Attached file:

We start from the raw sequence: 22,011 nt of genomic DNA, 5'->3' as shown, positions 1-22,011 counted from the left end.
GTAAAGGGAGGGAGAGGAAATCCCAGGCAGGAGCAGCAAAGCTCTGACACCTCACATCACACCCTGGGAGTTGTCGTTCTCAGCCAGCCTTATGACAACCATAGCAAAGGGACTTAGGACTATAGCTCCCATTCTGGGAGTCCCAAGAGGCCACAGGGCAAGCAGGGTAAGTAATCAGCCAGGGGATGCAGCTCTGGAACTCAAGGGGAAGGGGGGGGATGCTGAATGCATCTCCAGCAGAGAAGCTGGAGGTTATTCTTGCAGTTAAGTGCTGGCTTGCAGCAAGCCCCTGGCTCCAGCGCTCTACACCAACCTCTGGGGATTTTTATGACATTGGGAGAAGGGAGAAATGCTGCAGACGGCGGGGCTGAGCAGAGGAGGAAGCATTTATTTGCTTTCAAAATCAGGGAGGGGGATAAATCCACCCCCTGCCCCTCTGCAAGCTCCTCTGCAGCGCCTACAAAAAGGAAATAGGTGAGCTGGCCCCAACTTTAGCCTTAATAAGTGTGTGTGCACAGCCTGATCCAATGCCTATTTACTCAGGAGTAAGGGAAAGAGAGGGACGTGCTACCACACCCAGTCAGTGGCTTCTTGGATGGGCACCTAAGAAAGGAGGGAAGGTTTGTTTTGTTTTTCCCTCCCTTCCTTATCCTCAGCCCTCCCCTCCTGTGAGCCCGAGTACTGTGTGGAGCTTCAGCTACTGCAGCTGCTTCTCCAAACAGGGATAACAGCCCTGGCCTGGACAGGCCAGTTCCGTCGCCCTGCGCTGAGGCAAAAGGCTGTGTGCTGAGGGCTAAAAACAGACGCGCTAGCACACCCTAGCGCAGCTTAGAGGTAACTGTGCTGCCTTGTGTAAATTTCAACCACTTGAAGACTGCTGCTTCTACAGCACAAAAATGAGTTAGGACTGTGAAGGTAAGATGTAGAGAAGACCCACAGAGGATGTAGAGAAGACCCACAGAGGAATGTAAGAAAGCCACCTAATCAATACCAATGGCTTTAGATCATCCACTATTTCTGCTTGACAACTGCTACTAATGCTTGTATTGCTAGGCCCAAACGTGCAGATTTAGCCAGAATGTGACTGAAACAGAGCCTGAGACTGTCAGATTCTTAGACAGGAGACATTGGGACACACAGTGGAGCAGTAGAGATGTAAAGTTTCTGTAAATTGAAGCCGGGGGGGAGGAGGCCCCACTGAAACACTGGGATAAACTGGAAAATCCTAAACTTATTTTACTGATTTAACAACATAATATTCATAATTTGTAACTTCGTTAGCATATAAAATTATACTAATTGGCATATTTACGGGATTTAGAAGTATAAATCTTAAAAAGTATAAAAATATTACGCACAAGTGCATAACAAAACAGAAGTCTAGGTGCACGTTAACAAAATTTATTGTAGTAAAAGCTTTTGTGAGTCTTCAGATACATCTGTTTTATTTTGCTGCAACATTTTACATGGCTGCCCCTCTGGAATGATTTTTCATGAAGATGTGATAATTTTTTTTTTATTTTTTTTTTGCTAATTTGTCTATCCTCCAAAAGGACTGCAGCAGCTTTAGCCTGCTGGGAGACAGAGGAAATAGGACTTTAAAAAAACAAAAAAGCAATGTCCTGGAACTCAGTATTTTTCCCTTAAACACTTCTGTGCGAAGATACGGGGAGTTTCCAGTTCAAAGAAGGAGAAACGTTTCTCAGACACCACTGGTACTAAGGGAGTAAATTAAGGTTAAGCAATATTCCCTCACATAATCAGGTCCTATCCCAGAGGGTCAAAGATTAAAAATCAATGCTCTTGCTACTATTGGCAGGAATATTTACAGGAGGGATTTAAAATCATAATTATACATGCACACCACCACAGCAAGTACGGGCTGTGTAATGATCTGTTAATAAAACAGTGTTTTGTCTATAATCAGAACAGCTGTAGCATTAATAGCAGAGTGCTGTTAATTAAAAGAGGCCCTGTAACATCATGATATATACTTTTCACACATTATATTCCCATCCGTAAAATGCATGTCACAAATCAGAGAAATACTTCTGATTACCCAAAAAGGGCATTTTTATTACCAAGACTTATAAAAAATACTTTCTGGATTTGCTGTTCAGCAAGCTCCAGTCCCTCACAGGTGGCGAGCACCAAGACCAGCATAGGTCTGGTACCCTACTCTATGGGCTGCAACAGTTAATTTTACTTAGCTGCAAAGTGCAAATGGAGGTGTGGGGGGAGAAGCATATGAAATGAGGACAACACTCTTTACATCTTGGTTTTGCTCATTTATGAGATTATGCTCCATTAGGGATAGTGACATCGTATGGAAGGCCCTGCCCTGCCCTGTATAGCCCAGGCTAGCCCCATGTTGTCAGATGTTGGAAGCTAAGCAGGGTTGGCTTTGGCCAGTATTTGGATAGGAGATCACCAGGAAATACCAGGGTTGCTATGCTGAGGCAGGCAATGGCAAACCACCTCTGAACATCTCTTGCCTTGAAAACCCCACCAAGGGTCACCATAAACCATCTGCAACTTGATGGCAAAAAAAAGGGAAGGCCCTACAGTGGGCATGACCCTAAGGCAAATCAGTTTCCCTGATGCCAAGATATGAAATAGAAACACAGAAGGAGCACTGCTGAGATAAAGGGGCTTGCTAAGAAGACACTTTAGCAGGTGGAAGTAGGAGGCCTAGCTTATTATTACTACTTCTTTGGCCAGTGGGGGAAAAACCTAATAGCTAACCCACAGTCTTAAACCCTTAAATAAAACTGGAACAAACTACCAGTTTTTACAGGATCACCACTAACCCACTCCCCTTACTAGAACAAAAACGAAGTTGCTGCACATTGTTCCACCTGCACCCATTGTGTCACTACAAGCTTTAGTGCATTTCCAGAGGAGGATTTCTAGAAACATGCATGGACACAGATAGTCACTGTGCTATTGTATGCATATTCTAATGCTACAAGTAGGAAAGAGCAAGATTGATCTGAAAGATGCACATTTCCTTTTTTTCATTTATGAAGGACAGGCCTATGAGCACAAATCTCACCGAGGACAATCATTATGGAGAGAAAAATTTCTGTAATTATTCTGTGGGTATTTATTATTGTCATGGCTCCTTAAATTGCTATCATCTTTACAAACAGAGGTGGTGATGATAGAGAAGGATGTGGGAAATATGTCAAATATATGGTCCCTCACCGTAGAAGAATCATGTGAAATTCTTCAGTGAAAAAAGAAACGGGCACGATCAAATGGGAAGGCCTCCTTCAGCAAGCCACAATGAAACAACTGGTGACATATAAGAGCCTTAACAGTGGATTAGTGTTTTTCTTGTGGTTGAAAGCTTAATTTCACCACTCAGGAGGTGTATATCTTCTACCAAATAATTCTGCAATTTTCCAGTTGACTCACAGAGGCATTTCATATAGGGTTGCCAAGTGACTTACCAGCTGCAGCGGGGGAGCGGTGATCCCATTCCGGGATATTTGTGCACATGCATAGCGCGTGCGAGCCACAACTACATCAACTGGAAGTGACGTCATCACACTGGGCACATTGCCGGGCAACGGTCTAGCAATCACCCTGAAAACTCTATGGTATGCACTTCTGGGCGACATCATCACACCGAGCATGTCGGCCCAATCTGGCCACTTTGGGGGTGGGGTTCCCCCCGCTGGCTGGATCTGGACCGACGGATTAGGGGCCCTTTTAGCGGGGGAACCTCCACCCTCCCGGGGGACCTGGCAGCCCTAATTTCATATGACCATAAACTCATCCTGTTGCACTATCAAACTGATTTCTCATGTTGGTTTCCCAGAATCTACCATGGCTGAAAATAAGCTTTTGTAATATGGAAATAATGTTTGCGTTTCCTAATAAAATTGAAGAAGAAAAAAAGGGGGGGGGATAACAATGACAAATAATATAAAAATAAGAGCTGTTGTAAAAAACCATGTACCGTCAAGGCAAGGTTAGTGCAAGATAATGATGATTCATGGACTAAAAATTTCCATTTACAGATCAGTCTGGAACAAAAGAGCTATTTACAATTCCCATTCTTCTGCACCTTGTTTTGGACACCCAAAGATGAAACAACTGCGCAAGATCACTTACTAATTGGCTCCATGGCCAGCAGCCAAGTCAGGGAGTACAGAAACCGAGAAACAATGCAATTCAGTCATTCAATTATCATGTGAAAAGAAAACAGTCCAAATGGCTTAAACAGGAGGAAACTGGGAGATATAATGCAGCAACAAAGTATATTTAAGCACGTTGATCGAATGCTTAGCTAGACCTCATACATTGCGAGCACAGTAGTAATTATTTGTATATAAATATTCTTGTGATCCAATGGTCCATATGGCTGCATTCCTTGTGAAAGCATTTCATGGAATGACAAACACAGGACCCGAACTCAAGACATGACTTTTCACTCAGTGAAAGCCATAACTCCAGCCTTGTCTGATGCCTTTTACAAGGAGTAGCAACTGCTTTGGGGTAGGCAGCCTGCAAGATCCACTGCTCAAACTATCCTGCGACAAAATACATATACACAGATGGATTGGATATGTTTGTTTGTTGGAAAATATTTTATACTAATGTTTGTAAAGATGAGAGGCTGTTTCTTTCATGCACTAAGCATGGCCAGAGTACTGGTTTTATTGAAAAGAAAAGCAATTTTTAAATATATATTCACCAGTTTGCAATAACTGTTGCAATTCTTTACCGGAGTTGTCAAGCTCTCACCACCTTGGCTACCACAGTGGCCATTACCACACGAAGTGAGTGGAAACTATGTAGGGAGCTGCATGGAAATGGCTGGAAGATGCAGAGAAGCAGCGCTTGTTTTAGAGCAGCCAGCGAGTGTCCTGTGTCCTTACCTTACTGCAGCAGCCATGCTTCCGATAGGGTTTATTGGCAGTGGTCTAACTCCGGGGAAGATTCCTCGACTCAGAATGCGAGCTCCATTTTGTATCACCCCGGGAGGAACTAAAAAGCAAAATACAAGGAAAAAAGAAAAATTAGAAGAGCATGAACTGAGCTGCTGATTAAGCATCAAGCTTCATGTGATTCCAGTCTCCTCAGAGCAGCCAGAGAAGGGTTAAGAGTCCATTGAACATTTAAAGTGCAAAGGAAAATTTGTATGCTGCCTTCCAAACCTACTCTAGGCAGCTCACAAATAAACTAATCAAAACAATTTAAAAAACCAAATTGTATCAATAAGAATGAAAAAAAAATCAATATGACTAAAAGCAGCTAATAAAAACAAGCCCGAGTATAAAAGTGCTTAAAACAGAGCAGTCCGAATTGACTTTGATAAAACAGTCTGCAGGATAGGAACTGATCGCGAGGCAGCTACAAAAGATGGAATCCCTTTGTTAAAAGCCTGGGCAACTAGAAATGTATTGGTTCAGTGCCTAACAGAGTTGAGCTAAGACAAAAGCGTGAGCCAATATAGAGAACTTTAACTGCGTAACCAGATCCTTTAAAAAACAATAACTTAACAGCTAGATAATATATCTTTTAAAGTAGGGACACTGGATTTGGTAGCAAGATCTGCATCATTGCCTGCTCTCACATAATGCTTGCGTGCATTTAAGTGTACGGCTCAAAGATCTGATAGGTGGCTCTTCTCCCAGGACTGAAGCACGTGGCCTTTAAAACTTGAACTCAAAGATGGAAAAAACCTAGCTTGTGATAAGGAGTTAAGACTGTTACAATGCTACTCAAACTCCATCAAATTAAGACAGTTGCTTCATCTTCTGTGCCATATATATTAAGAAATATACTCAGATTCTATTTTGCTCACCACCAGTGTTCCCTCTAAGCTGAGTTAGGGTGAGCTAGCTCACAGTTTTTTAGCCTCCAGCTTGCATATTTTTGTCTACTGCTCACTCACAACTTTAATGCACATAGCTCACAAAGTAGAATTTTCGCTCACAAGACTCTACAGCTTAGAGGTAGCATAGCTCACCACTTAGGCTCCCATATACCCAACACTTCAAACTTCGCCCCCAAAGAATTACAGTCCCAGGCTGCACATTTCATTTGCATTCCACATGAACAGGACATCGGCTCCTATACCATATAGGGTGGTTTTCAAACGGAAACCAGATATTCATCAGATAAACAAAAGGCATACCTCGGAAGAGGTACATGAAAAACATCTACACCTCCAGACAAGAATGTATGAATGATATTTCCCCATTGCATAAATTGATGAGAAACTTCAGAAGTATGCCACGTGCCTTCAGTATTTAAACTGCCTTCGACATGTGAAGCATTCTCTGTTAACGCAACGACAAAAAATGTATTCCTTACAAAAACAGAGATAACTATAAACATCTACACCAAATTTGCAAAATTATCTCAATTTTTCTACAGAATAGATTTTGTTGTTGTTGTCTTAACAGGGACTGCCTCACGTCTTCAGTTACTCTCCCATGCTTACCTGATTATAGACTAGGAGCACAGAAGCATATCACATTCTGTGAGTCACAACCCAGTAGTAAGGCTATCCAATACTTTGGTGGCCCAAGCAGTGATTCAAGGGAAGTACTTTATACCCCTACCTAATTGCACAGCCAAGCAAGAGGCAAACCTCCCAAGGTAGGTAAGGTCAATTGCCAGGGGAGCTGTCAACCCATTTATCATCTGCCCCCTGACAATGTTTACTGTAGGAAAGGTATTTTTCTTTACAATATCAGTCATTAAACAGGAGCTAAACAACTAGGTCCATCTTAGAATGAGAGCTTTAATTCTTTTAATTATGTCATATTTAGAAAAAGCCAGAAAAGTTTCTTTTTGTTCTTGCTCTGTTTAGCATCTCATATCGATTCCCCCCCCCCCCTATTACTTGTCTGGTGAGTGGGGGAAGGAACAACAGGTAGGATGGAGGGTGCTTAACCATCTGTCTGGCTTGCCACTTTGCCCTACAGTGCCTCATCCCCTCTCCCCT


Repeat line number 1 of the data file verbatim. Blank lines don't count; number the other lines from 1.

We start from the raw sequence: 22,011 nt of genomic DNA, 5'->3' as shown, positions 1-22,011 counted from the left end.